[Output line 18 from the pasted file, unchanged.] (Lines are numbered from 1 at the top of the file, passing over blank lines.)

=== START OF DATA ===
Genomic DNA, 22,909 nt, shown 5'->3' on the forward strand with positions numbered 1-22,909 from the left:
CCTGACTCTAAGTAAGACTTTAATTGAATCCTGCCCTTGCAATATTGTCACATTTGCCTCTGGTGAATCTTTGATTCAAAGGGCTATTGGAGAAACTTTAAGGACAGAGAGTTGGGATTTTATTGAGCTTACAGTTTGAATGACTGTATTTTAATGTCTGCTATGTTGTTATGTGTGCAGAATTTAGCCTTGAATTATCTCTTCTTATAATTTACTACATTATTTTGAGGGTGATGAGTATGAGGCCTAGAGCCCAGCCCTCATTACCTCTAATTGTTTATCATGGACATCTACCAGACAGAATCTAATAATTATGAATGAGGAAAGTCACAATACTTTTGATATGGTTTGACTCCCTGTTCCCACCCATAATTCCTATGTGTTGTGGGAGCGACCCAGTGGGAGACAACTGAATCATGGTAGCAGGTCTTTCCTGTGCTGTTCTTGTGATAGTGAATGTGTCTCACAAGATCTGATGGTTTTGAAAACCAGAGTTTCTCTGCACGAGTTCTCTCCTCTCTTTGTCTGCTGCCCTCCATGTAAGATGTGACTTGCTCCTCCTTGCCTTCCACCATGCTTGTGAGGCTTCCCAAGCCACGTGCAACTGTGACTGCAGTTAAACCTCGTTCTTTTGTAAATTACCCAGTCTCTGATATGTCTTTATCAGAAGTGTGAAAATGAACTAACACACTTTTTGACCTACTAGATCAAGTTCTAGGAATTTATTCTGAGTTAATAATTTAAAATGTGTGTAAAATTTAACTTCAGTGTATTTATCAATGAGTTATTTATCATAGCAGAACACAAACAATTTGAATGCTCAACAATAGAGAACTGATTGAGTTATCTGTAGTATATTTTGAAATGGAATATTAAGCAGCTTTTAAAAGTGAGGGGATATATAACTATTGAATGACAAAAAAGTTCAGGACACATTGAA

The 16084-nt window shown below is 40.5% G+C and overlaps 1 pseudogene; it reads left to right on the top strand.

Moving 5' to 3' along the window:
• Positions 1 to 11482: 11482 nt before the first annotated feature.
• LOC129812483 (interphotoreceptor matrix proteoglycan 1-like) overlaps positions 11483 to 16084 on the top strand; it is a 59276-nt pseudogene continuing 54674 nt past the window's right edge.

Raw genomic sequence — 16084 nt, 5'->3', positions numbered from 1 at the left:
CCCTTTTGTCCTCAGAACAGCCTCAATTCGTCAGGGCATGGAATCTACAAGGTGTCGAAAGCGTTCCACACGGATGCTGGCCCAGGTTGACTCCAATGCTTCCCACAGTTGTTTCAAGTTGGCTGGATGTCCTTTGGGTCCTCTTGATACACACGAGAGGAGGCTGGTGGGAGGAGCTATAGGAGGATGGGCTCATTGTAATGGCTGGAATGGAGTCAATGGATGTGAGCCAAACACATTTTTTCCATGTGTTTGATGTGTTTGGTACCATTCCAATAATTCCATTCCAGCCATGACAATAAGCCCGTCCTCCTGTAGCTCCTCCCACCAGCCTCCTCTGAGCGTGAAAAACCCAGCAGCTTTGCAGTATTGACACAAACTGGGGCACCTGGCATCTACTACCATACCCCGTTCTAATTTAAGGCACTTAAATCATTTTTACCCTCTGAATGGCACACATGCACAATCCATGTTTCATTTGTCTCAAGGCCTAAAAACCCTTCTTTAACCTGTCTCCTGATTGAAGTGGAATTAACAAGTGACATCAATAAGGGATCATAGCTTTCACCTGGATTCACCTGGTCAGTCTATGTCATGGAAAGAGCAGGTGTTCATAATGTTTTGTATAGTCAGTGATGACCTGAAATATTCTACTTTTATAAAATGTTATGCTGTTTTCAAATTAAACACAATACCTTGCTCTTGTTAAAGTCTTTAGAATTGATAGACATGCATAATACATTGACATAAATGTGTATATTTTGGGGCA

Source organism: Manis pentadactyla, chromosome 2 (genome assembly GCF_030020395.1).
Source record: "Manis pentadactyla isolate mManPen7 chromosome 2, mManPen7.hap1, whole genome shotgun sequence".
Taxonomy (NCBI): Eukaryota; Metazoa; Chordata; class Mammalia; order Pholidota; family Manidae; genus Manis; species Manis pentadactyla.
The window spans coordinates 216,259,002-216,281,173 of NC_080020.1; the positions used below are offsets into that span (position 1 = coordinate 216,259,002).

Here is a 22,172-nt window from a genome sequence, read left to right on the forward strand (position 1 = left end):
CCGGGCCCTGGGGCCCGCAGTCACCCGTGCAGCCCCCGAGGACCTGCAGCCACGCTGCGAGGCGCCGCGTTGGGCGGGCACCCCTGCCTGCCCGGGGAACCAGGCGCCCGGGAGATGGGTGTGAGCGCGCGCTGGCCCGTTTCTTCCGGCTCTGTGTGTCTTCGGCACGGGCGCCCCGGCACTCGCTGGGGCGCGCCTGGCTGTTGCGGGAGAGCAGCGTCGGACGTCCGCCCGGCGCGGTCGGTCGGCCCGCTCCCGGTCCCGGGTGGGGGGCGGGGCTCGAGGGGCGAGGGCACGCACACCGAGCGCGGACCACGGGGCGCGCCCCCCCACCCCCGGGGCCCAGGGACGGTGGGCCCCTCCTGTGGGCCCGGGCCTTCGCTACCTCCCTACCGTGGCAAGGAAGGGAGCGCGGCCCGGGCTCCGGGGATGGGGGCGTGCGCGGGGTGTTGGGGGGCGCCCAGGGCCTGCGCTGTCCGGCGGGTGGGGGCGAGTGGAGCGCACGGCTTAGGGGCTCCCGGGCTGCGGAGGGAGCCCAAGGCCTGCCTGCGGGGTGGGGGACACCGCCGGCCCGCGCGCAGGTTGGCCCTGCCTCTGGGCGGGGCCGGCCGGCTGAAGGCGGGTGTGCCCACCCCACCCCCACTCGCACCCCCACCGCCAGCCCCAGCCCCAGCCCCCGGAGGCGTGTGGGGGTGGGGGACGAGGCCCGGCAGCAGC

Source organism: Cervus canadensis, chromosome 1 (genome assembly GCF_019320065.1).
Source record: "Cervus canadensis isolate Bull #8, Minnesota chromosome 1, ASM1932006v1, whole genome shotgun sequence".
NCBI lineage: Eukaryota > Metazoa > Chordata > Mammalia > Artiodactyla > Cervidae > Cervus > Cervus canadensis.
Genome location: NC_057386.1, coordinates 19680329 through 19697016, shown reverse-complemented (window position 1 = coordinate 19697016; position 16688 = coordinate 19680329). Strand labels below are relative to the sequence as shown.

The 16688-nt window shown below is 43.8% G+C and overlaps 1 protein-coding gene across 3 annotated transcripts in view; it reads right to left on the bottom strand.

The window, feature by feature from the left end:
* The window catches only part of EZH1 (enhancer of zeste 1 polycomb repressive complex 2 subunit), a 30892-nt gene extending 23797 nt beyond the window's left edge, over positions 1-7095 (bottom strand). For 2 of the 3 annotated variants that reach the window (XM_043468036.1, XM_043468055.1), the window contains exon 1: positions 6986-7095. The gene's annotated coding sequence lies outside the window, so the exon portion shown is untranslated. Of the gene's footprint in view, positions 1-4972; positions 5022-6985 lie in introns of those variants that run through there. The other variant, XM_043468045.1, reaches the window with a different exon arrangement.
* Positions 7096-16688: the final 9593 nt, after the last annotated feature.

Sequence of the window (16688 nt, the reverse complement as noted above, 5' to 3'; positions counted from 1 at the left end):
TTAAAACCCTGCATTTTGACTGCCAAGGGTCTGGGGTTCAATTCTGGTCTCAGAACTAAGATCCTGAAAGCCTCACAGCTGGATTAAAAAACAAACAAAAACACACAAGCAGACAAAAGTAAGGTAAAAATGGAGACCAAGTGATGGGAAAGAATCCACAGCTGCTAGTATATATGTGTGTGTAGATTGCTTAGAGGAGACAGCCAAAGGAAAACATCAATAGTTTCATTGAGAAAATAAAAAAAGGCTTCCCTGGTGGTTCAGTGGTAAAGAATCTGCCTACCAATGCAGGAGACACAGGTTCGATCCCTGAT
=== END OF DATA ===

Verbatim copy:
Genome location: NC_057386.1, coordinates 19680329 through 19697016, shown reverse-complemented (window position 1 = coordinate 19697016; position 16688 = coordinate 19680329). Strand labels below are relative to the sequence as shown.